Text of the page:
by Hammer, Lotte; Hammer, Søren; Barslund, Charlotte (TRN)

Konrad Simonsen uncovers a world of trafficking, prostitution and violence after a young woman, never reported missing, is discovered in a lake in North Copenhagen. By the best-selling authors of The Hanging.

Lotte and Søren Hammer are a sister and brother from Denmark who began writing crime novels together in 2004. To date, they have written six books in this series. The Lake is the fourth.

Charlotte Barslund translates Scandinavian novels and plays. Recent translations include The Son by Jo Nesbø.

This is the fourth Copenhagen detective Konrad Simonsen thriller (after The Vanished, 2016) from Danish sister and brother Lotte and Søren Hammer. Simonsen is as brilliant yet fallible as ever in a piece of Nordic noir that will leave readers chilled to the bone, even though it is set in spring and the thaw is on. Female remains are found by a hunting dog at a lake in a forest north of the city. The investigation runs head-on into the sex-trafficking underworld and its upper-class connections. The Lake scores highly as both a police procedural and an enthralling, sometimes appalling study of depravity and heartlessness. The Hammers' coppers are good and genuine people, in sharp contrast to the baser elements that lurk in the corners of Danish society. The ending is left somewhat open for the continued pursuit of one of the most deplorable characters, although many readers are likely to feel that this is one psycho we don't need to hear from again. Recommended for fans of Jussi Adler-Olsen, Stefan Ahnhem, Jo Nesbø, and, of course, Henning Mankell. Copyright 2017 Booklist Reviews.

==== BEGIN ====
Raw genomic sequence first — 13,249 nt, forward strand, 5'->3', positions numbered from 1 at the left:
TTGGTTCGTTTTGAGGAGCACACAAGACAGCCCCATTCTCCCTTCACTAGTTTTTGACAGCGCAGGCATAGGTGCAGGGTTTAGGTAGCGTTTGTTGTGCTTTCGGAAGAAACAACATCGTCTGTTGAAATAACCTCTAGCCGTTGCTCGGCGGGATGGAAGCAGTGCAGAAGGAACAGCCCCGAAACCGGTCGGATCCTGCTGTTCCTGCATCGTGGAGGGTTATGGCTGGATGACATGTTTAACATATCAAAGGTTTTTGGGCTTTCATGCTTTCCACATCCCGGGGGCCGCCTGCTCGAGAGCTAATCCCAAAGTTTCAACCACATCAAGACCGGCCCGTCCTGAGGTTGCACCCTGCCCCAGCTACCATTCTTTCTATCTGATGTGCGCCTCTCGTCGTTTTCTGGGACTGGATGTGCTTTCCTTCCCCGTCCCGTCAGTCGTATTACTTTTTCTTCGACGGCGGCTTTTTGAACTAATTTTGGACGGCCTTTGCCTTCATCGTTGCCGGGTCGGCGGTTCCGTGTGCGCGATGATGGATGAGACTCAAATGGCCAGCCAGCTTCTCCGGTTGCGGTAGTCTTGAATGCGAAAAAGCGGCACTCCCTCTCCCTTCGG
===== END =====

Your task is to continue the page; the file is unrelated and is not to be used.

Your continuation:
The fourth of the Hammer siblings' accounts of Danish skulduggery follows a human trafficking ring to its untidy but logical end.Identifying the skeletal remains of a young woman killed six months ago, her body dumped in a lake in Hanehoved Forest, is obviously going to be quite a challenge for Detective Superintendent Konrad "Simon" Simonsen (The Vanished, 2016, etc.) and his colleagues in the Copenhagen Homicide Department. It will take months before their painstaking, brick-by-brick investigation reveals what the reader has known all along: the dead woman, an uncooperative Nigerian teenager who'd been smuggled into Denmark and forced into prostitution, was accidentally killed in the middle of a punishment administered by Henrik Krag, a newcomer to this kind of work, while his more experienced partner, Jan Podowski, and Benedikte Lerche-Larsen, the boss's daughter, looked on. Simon and his crew deferentially interview Adam Blixen-Agerskjold, the chamberlain and gentleman fa rmer who owns the forest, and his lady, Lenette, before they develop a more serious interest in estate bailiff Frode Otto, whose four-year-old conviction for assault makes him a much more likely prospect. And indeed Otto, questioned by the police, smilingly confesses to three additional rapes on which the statute of limitations has run out. While Simon and company are running down unpromising leads, the tale keeps turning to Benedikte's hate/hate relationship with her father, poker and prostitution king Svend Lerche, and his helpmeet, Karina Larsen—who want to keep their daughter on a short leash even as they groom her to take over the family business—and her unlikely romance with Henrik Krag, which promises to be equally dysfunctional. The Hammers, who put the procedure in procedural, keep the pot simmering at such a low temperature you'll wonder if they've mistaken the fridge for the stovetop. The stubborn lack of momentum makes this one a natural for travelers on endless flights. Copyright Kirkus 2017 Kirkus/BPI Communications. All rights reserved.

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